It did not look good when Winnipeg Jets defenceman Nathan Beaulieu took a John Tavares-shot off his left hand early in the second period of Tuesday Night’s 4-3 win over the Toronto Maple Leafs.
Beaulieu could not grip his stick with his injured hand while play continued on. And when there finally was a stoppage in play, the veteran blueliner skated straight to the bench and never returned.
Following Wednesday’s practice, Jets head coach Paul Maurice confirmed Beaulieu will be out for “weeks” and would be going on injured reserve.
“It’s going to be probably more than one or two (weeks), but I don’t think it’s in the four to six range,” said Maurice when asked for a little more detail. “It’s in that midweek range we believe, but it’s all going to be about healing and we’ll see where it goes from there.”
It’s a tough break — at least figuratively speaking — for the 28-year-old former first-round draft pick of the Montreal Canadiens. The six-foot-two, 200-pound rearguard had played in all 25 games this season after missing 33 games last year as a result of three separate broken bone-blocking shots.
“It bothers you because Nathan’s a guy that over the last few years of his career has come in on one and two-year deals. I mean this is his livelihood, and he’s selling that — his willingness to do that is clearly on display,” what Maurice said after being asked how bad he felt for his player. “And every time he does, and he takes a big injury it impacts his ability for the next year, unfortunately.”
Maurice was the second team member on Wednesday to use the term “heart and soul” to describe Beaulieu. Dylan DeMelo also chose those words when asked about seeing his current defence partner have to leave the ice before Tuesday’s game had even reached the midway point. “Tough injury for Nate. He blocks a lot of shots, sacrifices his body, takes a lot of hits, obviously steps up to fight. So to see him take one and miss the rest of the game … we hope he’s OK.”
That was before Maurice shared the update — and his own take on why the nine-year pro carries the respect he does throughout the Jets organization.
“He’s not getting out of the lane of a shot,” said the head coach about Beaulieu. “The price he paid for that is injuries that impact him personally. And then he’s willing to do that. So there would be a really good example of why we value his character and the importance of him in our room.”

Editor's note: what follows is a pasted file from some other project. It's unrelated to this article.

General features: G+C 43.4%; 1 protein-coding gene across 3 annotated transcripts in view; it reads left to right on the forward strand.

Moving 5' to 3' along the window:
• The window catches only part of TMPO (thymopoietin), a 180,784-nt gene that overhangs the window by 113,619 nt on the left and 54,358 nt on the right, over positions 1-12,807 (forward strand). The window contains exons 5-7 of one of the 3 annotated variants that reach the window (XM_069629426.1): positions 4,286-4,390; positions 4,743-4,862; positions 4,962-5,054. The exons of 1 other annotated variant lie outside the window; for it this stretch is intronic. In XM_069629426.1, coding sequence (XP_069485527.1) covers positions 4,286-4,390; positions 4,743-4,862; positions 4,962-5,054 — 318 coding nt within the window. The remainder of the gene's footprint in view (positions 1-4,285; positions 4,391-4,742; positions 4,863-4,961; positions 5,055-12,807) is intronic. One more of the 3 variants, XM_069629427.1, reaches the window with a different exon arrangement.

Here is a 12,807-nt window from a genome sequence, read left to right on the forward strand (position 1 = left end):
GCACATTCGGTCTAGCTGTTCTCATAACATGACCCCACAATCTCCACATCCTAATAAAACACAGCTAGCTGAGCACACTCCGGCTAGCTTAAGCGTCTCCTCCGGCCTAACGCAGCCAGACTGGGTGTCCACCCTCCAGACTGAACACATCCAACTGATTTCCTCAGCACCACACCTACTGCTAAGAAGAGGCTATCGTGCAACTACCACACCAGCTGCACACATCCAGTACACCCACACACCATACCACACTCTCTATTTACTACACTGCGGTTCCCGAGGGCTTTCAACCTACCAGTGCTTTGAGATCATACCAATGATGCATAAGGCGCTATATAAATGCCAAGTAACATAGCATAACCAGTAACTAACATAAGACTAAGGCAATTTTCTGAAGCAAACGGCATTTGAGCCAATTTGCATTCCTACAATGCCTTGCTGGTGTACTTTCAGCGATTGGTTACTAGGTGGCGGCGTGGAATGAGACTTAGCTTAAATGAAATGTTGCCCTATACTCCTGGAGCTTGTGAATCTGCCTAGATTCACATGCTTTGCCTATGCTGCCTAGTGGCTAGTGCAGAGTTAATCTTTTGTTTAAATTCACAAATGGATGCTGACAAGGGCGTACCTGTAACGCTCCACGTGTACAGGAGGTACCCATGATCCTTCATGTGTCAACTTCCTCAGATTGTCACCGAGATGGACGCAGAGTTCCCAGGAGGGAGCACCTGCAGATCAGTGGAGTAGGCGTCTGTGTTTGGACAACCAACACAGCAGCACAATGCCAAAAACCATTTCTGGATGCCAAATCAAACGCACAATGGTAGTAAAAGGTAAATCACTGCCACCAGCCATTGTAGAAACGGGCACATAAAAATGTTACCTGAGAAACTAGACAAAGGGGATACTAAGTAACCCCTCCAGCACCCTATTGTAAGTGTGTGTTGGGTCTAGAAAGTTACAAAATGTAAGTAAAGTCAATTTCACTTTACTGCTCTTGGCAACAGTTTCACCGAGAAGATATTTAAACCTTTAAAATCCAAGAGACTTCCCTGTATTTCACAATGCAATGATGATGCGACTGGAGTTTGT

The fact that Beaulieu is not counted on much for offence — he has 1-13-14 in 81 career games with Winnipeg since coming over from Buffalo for a 6th round draft pick in a 2019 trade deadline deal — won’t have much of an effect on a defence corps that is already among the lowest-scoring in the NHL this season.
Josh Morrissey’s game-tying goal on Tuesday night was only the fifth scored by a Jets blueliner this season.
DeMelo says part of that is how the team is structured. “We definitely have some skill on the back end where we can get some goals, but I think the strength of our team is our forward group, and I think that’s no surprise,” said the former Shark and Senator. “That’s not a slight to the defense or anything like that — I think it’s just how good our forward group is. You know I’ve been on some good teams in San Jose and I really think this is the best forward group I’ve ever played on. Top to bottom there’s some skill and you know it’s evident every night. There’s some plays that you’re like ‘Holy … boy that’s a really good play.’”
The same can be said for the collection of talent up front for Toronto, and DeMelo says he and his teammates are well aware of the challenge they face in games two and three of this series on Thursday and Saturday. “They’re a team that they improvise very well. They have really good players with offensive instincts that nothing is too structured on how they play,” explained DeMelo. “Yeah, they go to the net, they have a guy in the slot all the time. But you know their best plays are usually their creativity that comes out — and that’s the skill set that they have.”
DeMelo says ideally, the Jets won’t subject their netminding tandem to the same volume of Grade A chances Connor Hellebuyck faced among his 36 saves in Tuesday’s victory. “We’d like to have it shut down a little better, but that’s a heckuva team over there and the next two games will be a lot of fun, that’s for sure.”
Still to be determined is whether it will be Sami Niku or Logan Stanley who will be “next man up” to take the place of Beaulieu. And Maurice might have given a bit of a hint that it would be Stanley, who last saw action in a heartbreaking 2-1 loss to Ottawa back on Feb. 13 to end a stretch of 13 consecutive games played.
“We have two lefthanded defensemen that have both played this year. It may mean that we’re going to have to get some penalty killing out of that guy,” Maurice said.
Niku was in the lineup for the first three games of the season and also played the final three games of February in place of an injured Tucker Poolman.
Thursday’s broadcast on 680 CJOB begins at 4 p.m. CT with the Anchor Products Pregame show. The play-by-play team of Paul Edmonds and analyst Jamie Thomas will call the action starting at 6 p.m.
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